Based at Columbia University GSAPP, DeathLAB is a trans-disciplinary research and design initiative focused on reconceiving how we live with death in the metropolis.
DeathLAB makes it possible for dynamic minds to come together to engage with the complex challenges of our individual and collective mortality.
Our ambition is to develop design strategies that can be prototyped, built, and experienced by the public. We are dedicated to securing public space for the future city.
At the core of DeathLab is a team of leading researchers, scholars, experts, and designers from fields that enable us to engage with both intimate and infrastructural urban concerns.
KARLA MARIA ROTHSTEIN
Karla Maria Rothstein is an architect, professor, and creative thinker living, practicing, and teaching in New York City. Her areas of research span intimate spaces of metropolitan domestic life and infrastructures of death and memory. Her interest focuses on the intersections of social justice and the built environment. In both her professional work as design director at LATENT Productions and through over a decade of studios taught at the Graduate School of Architecture Planning and Preservation at Columbia University, Karla engages with alternative and emerging methods of corpse disposal in progressive proposals of civic sanctuary and temporal urban remembrance. As a member of the Columbia University Seminar on Death since 2011, she is committed to the radical reshaping of urban public spaces, which enable us to better honor our dead. In Karla's words, “the rituals surrounding human death and the subsequent disposition of the corpse reflect the social character of the living.”
KARTIK CHANDRAN, PhD
Associate, Columbia University GSAPP DeathLAB
Professor of Earth and Environmental Engineering, CU
MacArthur Foundation Grant Recipient '16
WEF Award Recipient '16
Kartik Chandran is an environmental engineer and professor, studying microbial communities in natural and engineered systems. Currently running a lab-scale fermentation process on the Columbia University campus, Kartik's practical knowledge related to biological fermentation, decomposition, water cycles, and conversion of waste to energy facilitates environmental aspirations of our lab. Kartik will be working with DeathLAB to explore the strategic application of microbial communities to accelerate biotransformation, particularly related to the disposition of human remains and the future of urban ecology.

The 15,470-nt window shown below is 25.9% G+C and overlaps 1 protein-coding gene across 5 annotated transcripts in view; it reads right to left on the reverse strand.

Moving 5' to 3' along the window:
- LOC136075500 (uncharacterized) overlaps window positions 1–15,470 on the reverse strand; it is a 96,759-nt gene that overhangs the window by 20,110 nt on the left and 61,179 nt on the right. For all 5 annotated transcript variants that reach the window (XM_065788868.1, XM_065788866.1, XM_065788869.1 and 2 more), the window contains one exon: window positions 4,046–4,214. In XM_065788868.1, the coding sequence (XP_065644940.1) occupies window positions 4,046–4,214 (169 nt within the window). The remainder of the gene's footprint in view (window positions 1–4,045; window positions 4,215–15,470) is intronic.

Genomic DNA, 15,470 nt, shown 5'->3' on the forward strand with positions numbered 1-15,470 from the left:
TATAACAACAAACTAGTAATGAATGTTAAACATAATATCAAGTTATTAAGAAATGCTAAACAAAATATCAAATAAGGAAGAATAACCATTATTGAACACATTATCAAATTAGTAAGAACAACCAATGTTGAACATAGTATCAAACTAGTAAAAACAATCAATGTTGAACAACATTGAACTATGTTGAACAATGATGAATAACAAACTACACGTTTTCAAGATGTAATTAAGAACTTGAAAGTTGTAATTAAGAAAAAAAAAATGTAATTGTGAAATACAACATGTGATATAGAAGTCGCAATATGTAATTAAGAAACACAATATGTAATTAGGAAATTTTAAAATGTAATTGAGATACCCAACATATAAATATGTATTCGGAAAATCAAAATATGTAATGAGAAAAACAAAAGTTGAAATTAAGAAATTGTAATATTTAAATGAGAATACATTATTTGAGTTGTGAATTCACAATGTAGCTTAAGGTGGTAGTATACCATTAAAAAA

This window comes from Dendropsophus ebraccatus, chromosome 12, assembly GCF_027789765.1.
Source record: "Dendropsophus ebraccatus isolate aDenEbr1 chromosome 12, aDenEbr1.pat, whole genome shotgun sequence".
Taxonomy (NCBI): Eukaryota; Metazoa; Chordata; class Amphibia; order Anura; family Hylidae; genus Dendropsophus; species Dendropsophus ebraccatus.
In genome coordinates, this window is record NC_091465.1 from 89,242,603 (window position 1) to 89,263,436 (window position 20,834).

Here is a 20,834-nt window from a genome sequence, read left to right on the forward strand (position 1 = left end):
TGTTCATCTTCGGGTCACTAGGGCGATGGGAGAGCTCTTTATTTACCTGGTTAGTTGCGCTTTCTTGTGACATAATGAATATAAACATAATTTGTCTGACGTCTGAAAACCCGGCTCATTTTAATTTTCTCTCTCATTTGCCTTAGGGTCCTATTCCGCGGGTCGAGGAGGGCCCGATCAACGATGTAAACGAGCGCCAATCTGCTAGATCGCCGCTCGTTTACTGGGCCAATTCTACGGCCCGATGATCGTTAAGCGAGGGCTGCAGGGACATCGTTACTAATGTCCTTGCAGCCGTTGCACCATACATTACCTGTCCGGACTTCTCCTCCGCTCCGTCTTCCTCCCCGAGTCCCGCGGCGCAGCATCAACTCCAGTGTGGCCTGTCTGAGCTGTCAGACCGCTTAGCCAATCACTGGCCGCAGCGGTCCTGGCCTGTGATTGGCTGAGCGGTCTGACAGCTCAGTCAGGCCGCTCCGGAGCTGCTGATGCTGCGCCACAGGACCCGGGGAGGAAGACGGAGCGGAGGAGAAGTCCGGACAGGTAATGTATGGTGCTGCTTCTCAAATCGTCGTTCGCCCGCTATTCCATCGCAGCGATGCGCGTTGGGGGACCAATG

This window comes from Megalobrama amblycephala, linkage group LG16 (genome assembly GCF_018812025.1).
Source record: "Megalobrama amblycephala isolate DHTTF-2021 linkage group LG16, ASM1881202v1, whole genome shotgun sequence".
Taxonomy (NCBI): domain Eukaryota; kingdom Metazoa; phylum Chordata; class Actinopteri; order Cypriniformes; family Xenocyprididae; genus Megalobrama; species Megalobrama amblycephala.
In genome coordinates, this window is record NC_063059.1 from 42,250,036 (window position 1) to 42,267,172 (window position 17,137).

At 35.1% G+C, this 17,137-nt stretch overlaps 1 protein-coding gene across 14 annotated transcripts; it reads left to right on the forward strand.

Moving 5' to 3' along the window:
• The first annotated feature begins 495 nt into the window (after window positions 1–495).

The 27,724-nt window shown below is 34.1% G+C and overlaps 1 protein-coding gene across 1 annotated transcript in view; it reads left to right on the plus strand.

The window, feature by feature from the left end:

CHRISTINA STAUDT, PhD
Chair of the Columbia University Seminar on Death, Christina is co-founder of the Westchester End of Life Coalition and a hospice volunteer working with patients in their last days of life and their families. Her research and scholarly interests center on the interplay of death and community. Christina's practical experience with the grieving process and the dying is an invaluable contribution to DeathLab’s endeavor to provide innovative, respectful and sensitive propositions. At DeathLab Christina evokes and advises on the experience and perception of the individual. She is instrumental in our public relations and global outreach.
MARK C. TAYLOR, PhD
Associate, Columbia University GSAPP DeathLAB
Chair, Department of Religion, Columbia University
Chair, American Academy of Religion
Co-Director, Institute for Religion, Culture and Public Life
Mark Taylor is a philosopher of religion, cultural critic, and author on subjects ranging from visual arts to nanotechnology. After graduating from Wesleyan University in 1968, he received his doctorate in the study of religion from Harvard University and began teaching at Williams College in 1973. In 2007, Taylor moved from Williams College to Columbia University, where he currently chairs the Department of Religion. At DeathLAB, Mark facilitates dialogue, mentors, and contributes to academic research. His lucid analysis and cultural critique instigate discourse and design invention to engage philosophical contention and theology.
Working with Karla Rothstein for over five years teaching studios on death and memory at GSAPP, Jennifer Preston is devoted to guiding calibrated, rigorous investigations. She is currently working on sustainable building projects in NYC and Senegal. Her expertise with DeathLab encompasses sensitivity to human perception and a commitment to building judiciously resilient futures.
Our research associates are comprised of of architecture and engineering students,
who bring an incredible range of experience and energy to the undertakings of the lab.